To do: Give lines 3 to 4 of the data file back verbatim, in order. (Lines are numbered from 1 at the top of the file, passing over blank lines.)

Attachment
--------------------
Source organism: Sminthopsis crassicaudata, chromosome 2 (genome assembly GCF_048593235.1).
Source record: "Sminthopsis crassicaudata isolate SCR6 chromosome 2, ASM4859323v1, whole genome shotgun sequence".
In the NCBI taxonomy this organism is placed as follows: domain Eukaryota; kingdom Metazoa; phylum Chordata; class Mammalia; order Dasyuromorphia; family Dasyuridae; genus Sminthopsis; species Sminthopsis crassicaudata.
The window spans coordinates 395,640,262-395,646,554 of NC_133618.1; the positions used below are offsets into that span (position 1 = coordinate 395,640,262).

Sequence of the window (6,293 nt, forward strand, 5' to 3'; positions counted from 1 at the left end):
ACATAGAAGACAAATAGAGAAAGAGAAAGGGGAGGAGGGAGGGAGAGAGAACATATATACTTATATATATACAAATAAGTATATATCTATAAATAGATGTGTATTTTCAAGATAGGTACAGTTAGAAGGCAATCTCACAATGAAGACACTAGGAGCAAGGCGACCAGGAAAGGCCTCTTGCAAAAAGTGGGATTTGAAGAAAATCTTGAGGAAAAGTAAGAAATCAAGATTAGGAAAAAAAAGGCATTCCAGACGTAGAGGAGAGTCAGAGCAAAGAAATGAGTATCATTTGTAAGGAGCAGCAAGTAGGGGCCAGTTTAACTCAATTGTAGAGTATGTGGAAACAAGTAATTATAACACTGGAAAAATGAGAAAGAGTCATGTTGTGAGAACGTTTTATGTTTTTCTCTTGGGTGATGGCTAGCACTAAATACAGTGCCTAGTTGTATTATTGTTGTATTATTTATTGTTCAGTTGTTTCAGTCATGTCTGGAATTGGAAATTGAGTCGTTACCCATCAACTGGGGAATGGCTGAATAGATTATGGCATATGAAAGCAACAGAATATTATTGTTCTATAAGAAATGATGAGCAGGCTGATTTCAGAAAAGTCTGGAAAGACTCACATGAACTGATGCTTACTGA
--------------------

In the NCBI taxonomy this organism is placed as follows: domain Eukaryota; kingdom Metazoa; phylum Chordata; class Mammalia; order Dasyuromorphia; family Dasyuridae; genus Sminthopsis; species Sminthopsis crassicaudata.
The window spans coordinates 395,640,262-395,646,554 of NC_133618.1; the positions used below are offsets into that span (position 1 = coordinate 395,640,262).